Double click on the surfaces cell to select which surfaces should be used. you need one group for each individual hull in the model: Dialog for definition of slender body groups This dialog is the same as that used for definition of the Shipflow groups in Hydrolink. This is done by selecting “SB Analysis Geometry” from the analysis menu. For example. For monohulls this should be zero. Of main interest for Hullspeed are the following columns: Colour: The colour the mesh is drawn Surfaces: The surfaces to be used to calculate the offsets. for a catamaran this is the transverse position of the demihull centreline. A dialog is displayed with a table containing one row for each mesh group. Selection of the surfaces to be grouped for measuring the slender body mesh Num. Trans. the number of waterlines is chosen automatically to match the number of sections. Clicking “Yes” will set the bounding box to the rectangular extents of a box containing the selected surfaces. origin: This is used as the local hull centreline. It is best to choose only the surfaces that define the sections. for multihulls this should be the local symmetry plane / centreline of the individual hull. The greater the number of sections the better the accuracy of the analysis (but the analysis will also take longer). When you close the surface dialog you will be asked if you want to automatically set the bounding box to the selected surfaces. Page 24 . of contours: The number of contours for the mesh.Chapter 2 Using Hullspeed Editing the Slender Body Geometry In some cases it may be necessary to edit the slender body mesh. this is especially true for multihulls.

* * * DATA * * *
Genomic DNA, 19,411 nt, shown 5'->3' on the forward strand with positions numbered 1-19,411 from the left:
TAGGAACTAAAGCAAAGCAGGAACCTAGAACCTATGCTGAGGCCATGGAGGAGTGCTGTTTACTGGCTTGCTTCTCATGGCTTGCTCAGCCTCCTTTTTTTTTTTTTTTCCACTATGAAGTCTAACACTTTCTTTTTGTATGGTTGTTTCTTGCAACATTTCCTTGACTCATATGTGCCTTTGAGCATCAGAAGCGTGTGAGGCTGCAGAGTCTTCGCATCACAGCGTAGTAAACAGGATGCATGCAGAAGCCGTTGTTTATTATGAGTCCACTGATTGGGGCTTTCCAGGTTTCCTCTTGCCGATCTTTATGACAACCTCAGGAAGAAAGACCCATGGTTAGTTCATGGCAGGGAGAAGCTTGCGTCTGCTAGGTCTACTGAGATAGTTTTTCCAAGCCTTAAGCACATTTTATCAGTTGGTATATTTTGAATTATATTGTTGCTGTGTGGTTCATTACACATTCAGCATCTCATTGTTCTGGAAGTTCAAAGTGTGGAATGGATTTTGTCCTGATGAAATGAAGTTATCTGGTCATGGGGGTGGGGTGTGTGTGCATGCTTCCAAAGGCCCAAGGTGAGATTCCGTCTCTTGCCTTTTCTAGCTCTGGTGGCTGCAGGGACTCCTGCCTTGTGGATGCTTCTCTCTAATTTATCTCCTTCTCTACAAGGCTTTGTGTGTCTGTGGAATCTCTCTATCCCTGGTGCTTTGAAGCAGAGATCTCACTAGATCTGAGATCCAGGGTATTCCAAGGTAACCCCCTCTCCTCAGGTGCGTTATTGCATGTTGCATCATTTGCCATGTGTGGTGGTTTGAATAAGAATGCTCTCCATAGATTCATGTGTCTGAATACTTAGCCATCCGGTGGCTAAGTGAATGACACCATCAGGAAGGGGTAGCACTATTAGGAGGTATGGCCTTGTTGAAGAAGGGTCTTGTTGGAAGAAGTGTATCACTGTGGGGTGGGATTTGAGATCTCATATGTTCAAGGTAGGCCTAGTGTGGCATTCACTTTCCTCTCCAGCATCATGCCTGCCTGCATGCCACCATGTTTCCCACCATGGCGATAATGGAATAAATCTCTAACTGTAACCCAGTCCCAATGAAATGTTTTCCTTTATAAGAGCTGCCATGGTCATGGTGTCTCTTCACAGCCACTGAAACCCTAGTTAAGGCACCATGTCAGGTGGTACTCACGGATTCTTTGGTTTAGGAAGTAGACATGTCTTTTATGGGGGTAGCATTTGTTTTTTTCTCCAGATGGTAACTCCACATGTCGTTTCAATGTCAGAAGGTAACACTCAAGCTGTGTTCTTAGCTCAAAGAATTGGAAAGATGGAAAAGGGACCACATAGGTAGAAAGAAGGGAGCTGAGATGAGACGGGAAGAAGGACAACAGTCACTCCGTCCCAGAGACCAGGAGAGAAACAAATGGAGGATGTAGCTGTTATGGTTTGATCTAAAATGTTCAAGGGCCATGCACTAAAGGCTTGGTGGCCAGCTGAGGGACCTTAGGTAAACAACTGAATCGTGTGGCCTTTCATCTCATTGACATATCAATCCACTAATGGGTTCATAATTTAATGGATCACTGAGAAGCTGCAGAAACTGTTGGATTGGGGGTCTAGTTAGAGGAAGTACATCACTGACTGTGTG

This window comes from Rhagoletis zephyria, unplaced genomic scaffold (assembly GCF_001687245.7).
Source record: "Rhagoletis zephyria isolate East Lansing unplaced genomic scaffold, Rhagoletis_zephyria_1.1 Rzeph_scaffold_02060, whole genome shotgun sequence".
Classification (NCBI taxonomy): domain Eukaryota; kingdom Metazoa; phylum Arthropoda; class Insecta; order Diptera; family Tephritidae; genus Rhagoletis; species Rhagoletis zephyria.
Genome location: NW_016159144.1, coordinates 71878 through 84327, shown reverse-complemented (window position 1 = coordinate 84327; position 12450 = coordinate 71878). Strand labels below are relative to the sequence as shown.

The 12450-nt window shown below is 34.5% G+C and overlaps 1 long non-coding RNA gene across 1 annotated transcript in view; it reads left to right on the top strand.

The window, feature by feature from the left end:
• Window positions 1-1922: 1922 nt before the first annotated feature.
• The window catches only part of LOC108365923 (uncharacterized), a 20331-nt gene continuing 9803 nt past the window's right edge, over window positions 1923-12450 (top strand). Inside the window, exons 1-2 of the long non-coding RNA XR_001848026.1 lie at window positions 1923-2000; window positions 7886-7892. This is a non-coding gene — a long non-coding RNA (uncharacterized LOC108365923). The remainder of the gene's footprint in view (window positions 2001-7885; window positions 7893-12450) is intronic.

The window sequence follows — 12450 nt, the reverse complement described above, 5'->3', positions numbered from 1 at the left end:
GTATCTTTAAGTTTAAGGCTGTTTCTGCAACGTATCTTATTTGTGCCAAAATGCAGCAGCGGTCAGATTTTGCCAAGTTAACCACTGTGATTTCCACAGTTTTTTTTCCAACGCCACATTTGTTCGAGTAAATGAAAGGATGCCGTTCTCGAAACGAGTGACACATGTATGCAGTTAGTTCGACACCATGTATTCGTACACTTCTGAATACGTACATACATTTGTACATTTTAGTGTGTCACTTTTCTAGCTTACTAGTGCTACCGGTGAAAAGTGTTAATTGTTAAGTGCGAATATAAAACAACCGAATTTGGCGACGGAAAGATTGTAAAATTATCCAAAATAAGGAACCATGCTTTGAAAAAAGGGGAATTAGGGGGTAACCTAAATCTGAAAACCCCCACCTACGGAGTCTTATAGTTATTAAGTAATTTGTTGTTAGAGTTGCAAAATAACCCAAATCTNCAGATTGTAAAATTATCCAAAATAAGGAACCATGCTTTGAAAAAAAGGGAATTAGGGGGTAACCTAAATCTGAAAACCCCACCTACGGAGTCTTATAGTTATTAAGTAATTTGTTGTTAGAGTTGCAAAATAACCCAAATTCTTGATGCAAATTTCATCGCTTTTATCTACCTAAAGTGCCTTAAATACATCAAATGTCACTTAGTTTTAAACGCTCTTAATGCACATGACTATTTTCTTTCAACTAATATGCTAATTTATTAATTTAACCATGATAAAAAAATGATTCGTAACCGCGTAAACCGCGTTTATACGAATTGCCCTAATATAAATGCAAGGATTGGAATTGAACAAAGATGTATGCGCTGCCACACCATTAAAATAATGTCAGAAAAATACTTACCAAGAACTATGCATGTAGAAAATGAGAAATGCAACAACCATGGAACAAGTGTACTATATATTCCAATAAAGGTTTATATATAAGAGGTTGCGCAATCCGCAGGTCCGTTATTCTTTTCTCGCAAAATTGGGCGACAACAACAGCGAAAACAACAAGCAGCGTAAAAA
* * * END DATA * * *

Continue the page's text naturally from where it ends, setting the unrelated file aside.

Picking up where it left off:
F bott: The last 10 columns define a longitudinally prismatic (or tapered) box which defines the boundary of the mesh. Further information on this dialog can be found in the Hydrolink manual in the Shipflow export section Modelling the Transom The slender body mesh is created by calculating the hull surface offsets on a regularly spaced grid of sections and waterlines. Fwd.e. Open and Save buttons: The data in the dialog can be saved and retrieved using the Save and Open buttons in the dialog. The corresponding four columns prefixed with F. For the slender body theory.Chapter 2 Using Hullspeed Aft. F top. can be used to define a tapering box with different port. the A port. A starb. Couser et al 1998). A starb. A bott. F port. starboard. F starb. top and bottom extents on the forward plane. A top. This can be useful if you have customised the slender body mesh definition and want to be able to retrieve it easily. top and bottom extents of the box at the aft plane. Hullspeed deals with transoms in a special manner. i. Mesh layout for the stern of a canoe-bodied hull without transom – Mesh follows hull Page 25 . A top and A bott columns define the port. The definition of the bounding box is similar to the way tanks are defined in Hydromax: the Aft and Fwd columns define the longitudinal aft and forward extents of the box. the mesh must start and finish with waterlines that lie on the centreline. the bow and stern sections must have all points at zero offset. the mesh is brought back to the centreline plane behind the model by applying a “virtual appendage” which is smoothly attached to the transom. starboard. (It is possible to remove this requirement for the stern by applying a transom correction). Mesh points which fall off the hull surface are given an offset of zero and remain on the hulls centreline. A port. This method was found to give good results for monohull and catamaran forms with transom sterns (Couser 1996.